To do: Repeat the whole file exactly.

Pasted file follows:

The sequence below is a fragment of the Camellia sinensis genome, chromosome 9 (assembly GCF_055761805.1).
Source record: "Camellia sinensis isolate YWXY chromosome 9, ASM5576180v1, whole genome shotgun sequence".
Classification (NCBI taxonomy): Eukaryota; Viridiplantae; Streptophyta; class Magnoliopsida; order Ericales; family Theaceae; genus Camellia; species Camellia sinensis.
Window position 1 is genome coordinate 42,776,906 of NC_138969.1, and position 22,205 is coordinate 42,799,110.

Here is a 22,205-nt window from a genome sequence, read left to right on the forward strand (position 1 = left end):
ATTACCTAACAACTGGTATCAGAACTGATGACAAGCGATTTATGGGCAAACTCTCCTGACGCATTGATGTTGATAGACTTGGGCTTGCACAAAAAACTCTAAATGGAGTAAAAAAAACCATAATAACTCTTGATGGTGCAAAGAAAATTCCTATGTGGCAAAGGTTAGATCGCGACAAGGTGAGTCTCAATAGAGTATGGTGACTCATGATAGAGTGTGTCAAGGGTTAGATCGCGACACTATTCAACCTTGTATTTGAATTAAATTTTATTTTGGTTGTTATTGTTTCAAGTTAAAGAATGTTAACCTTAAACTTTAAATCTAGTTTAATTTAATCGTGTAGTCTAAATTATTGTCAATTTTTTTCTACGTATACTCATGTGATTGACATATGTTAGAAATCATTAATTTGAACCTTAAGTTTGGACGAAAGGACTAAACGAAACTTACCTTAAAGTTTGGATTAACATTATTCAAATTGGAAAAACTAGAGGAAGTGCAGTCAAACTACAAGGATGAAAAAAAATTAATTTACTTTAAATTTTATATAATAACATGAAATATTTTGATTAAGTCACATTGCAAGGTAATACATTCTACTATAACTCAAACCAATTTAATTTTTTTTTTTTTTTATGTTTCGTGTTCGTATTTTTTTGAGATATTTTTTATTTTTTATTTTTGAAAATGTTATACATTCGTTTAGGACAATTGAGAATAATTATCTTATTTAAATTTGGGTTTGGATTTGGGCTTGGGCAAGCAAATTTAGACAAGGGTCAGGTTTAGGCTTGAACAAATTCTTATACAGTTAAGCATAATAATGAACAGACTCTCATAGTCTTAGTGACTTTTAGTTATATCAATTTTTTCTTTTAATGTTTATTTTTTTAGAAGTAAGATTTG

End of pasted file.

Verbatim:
The sequence below is a fragment of the Camellia sinensis genome, chromosome 9 (assembly GCF_055761805.1).
Source record: "Camellia sinensis isolate YWXY chromosome 9, ASM5576180v1, whole genome shotgun sequence".
Classification (NCBI taxonomy): Eukaryota; Viridiplantae; Streptophyta; class Magnoliopsida; order Ericales; family Theaceae; genus Camellia; species Camellia sinensis.
Window position 1 is genome coordinate 42,776,906 of NC_138969.1, and position 22,205 is coordinate 42,799,110.

Here is a 22,205-nt window from a genome sequence, read left to right on the forward strand (position 1 = left end):
ATTACCTAACAACTGGTATCAGAACTGATGACAAGCGATTTATGGGCAAACTCTCCTGACGCATTGATGTTGATAGACTTGGGCTTGCACAAAAAACTCTAAATGGAGTAAAAAAAACCATAATAACTCTTGATGGTGCAAAGAAAATTCCTATGTGGCAAAGGTTAGATCGCGACAAGGTGAGTCTCAATAGAGTATGGTGACTCATGATAGAGTGTGTCAAGGGTTAGATCGCGACACTATTCAACCTTGTATTTGAATTAAATTTTATTTTGGTTGTTATTGTTTCAAGTTAAAGAATGTTAACCTTAAACTTTAAATCTAGTTTAATTTAATCGTGTAGTCTAAATTATTGTCAATTTTTTTCTACGTATACTCATGTGATTGACATATGTTAGAAATCATTAATTTGAACCTTAAGTTTGGACGAAAGGACTAAACGAAACTTACCTTAAAGTTTGGATTAACATTATTCAAATTGGAAAAACTAGAGGAAGTGCAGTCAAACTACAAGGATGAAAAAAAATTAATTTACTTTAAATTTTATATAATAACATGAAATATTTTGATTAAGTCACATTGCAAGGTAATACATTCTACTATAACTCAAACCAATTTAATTTTTTTTTTTTTTTATGTTTCGTGTTCGTATTTTTTTGAGATATTTTTTATTTTTTATTTTTGAAAATGTTATACATTCGTTTAGGACAATTGAGAATAATTATCTTATTTAAATTTGGGTTTGGATTTGGGCTTGGGCAAGCAAATTTAGACAAGGGTCAGGTTTAGGCTTGAACAAATTCTTATACAGTTAAGCATAATAATGAACAGACTCTCATAGTCTTAGTGACTTTTAGTTATATCAATTTTTTCTTTTAATGTTTATTTTTTTAGAAGTAAGATTTG